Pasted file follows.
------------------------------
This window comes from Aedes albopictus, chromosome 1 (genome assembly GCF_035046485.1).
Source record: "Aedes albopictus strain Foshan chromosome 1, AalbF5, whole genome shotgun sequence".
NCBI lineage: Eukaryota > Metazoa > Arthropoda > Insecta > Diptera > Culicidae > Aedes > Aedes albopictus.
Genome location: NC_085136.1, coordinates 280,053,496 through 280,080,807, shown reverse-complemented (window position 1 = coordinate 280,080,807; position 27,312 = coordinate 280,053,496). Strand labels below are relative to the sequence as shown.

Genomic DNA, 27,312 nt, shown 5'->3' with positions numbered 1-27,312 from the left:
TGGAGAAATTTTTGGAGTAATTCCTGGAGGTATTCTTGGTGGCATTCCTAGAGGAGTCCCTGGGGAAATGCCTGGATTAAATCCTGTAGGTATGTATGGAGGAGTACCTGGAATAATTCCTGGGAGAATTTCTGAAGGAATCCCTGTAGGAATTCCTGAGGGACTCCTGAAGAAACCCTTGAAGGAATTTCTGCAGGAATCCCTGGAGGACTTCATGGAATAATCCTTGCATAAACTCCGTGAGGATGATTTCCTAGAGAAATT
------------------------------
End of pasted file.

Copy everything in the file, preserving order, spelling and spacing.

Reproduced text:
This window comes from Aedes albopictus, chromosome 1 (genome assembly GCF_035046485.1).
Source record: "Aedes albopictus strain Foshan chromosome 1, AalbF5, whole genome shotgun sequence".
NCBI lineage: Eukaryota > Metazoa > Arthropoda > Insecta > Diptera > Culicidae > Aedes > Aedes albopictus.
Genome location: NC_085136.1, coordinates 280,053,496 through 280,080,807, shown reverse-complemented (window position 1 = coordinate 280,080,807; position 27,312 = coordinate 280,053,496). Strand labels below are relative to the sequence as shown.

Genomic DNA, 27,312 nt, shown 5'->3' with positions numbered 1-27,312 from the left:
TGGAGAAATTTTTGGAGTAATTCCTGGAGGTATTCTTGGTGGCATTCCTAGAGGAGTCCCTGGGGAAATGCCTGGATTAAATCCTGTAGGTATGTATGGAGGAGTACCTGGAATAATTCCTGGGAGAATTTCTGAAGGAATCCCTGTAGGAATTCCTGAGGGACTCCTGAAGAAACCCTTGAAGGAATTTCTGCAGGAATCCCTGGAGGACTTCATGGAATAATCCTTGCATAAACTCCGTGAGGATGATTTCCTAGAGAAATT